Peter Drucker and the Forward Focused Mindset

A major thread running throughout last month’s WorldFuture 2016 annual conference of the World Future Society was the concept of a futurist mindset. (As part of the Unconference segment, I led a discussion on the future of leadership, and last week I wrote about my experiences at the conference.)

The idea of mindset resonated with me, as it’s a major part of my 2013 book Create Your Future the Peter Drucker Way: Developing and Applying a Forward Focused Mindset.  Although Drucker did not use ‘mindset’ terminology, when I organized a framework around his voluminous work on the future, mindset was the first of 10 elements of the future I derived from his life and work.

Drucker, “the father of modern management,” who died in 2005 at 95, did not see himself as a futurist. Yet the concept of the future was ever-present in his work, and last year I wrote a streamlined guide, “A Mini-Guide to Peter Drucker’s Writings on the Future.” A long-running theme was ‘The Future That Has Already Happened,’ which he used as an article title in 1997 for the Harvard Business Review. The article was reprinted in The Futurist, the World Future Society’s magazine.

The terminology of  the 10 Elements of the Future is mine. The ideas are based on many years of study of Drucker’s work, including my interviews with him for my books, and earlier for USA TODAY.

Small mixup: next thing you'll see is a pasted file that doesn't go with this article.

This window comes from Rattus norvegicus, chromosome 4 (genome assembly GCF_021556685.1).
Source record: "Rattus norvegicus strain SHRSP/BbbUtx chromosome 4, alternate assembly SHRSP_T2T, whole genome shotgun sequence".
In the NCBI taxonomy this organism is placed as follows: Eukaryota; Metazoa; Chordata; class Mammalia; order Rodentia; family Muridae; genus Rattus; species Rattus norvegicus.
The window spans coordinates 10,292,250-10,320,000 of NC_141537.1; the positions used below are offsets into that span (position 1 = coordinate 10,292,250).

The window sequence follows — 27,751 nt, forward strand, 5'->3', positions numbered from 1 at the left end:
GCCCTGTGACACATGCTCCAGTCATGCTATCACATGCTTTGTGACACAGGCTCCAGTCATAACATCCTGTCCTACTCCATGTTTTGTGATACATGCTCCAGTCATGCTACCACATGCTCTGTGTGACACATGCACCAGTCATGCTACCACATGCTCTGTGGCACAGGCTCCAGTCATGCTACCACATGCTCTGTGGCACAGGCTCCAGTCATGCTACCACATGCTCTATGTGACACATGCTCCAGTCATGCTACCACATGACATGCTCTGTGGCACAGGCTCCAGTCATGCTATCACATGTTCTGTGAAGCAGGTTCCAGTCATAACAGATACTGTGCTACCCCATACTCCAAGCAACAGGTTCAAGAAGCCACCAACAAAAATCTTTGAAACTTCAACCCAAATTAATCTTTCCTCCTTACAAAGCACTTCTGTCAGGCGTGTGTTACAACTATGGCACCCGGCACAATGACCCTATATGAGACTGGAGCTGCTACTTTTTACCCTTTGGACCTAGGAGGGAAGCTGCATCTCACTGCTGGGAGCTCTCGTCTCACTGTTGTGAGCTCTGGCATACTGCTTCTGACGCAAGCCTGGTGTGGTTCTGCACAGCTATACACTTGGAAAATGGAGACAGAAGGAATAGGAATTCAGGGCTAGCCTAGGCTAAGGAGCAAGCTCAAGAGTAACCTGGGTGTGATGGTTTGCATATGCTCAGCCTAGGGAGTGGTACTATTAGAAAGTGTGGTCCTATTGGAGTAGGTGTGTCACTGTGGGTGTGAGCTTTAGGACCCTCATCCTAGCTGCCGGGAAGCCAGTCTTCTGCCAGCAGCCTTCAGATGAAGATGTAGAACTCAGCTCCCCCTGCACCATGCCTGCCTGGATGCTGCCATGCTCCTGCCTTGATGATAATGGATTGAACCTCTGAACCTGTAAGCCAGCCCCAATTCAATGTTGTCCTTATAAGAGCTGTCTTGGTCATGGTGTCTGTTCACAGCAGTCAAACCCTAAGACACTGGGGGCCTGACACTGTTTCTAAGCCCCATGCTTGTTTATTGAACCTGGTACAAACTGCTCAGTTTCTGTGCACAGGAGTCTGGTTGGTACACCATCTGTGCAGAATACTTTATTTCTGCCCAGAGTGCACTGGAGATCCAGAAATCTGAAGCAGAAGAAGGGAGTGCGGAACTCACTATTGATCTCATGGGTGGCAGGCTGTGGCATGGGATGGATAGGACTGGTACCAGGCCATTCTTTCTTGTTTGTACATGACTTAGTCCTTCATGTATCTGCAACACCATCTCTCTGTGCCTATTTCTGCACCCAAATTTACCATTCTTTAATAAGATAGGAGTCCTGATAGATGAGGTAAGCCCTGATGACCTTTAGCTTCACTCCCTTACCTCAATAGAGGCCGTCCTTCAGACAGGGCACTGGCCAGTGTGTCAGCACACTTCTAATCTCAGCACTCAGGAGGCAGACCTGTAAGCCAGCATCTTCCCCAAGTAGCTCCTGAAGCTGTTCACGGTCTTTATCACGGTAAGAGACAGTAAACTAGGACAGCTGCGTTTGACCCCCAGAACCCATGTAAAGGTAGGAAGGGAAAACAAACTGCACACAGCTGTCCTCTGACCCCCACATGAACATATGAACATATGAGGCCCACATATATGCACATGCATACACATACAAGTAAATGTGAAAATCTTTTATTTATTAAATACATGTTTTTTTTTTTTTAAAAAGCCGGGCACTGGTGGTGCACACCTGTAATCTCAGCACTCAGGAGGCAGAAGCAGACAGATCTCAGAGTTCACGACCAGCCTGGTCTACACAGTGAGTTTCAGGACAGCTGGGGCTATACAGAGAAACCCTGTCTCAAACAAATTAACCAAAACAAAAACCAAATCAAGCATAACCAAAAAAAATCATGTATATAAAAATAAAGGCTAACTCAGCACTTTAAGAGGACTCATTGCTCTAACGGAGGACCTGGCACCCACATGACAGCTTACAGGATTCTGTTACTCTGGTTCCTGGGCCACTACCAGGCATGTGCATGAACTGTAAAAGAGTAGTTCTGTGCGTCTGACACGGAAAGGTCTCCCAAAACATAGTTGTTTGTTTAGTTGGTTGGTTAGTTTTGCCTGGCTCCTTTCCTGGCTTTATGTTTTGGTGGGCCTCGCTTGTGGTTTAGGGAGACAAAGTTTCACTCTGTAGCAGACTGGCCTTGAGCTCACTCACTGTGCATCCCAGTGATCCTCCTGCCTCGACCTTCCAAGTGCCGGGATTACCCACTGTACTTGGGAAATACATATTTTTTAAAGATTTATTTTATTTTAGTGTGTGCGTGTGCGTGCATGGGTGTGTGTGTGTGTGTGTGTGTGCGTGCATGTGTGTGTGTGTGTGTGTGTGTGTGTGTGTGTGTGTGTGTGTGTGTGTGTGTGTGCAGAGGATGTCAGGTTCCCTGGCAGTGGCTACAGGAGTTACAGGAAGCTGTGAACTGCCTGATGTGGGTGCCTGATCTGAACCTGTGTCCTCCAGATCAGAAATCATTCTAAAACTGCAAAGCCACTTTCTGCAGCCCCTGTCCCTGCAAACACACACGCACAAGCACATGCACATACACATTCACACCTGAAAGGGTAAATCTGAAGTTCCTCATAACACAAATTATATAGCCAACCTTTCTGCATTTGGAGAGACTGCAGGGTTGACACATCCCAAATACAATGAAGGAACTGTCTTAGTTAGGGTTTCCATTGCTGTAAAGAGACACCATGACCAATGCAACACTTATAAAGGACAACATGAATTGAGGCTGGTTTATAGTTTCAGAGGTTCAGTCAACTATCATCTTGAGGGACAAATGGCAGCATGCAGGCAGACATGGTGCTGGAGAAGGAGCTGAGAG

• Mindset: Keeping the future in mind as you go about your daily life and work.
  • Uncertainty: Don’t assume the future will be similar to today.
  • Creation: The future must be built/created.
  • Inevitability: The concept of ‘The Future That Has Already Happened.’
  • Present moment: The future is based on the thoughts, decisions and actions you are making right now.
  • Change: Accept it as normal and ongoing, and organize yourself for constant change.
  • Reflection: What are the future implications of potential futures for your life and work?
  • Remove/improve: Based on Drucker’s idea of ‘systematic abandonment,’ coupled with kaizen (steady, incremental improvement).
  • Innovation/Entrepreneurship: This formed the basis of his influential 1985 book, Innovation and Entrepreneurship.
  • Risk: Accepting and facing challenges from disruption, turbulence and more.

Drucker’s call to action from 1974 remains relevant: “The future requires decisions-now. It imposes risk-now. It requires action-now.”

This post originally appeared on Bruce Rosenstein’s Living in More Than One World blog, and is republished here with the author’s permission.

Posted in: KM, Management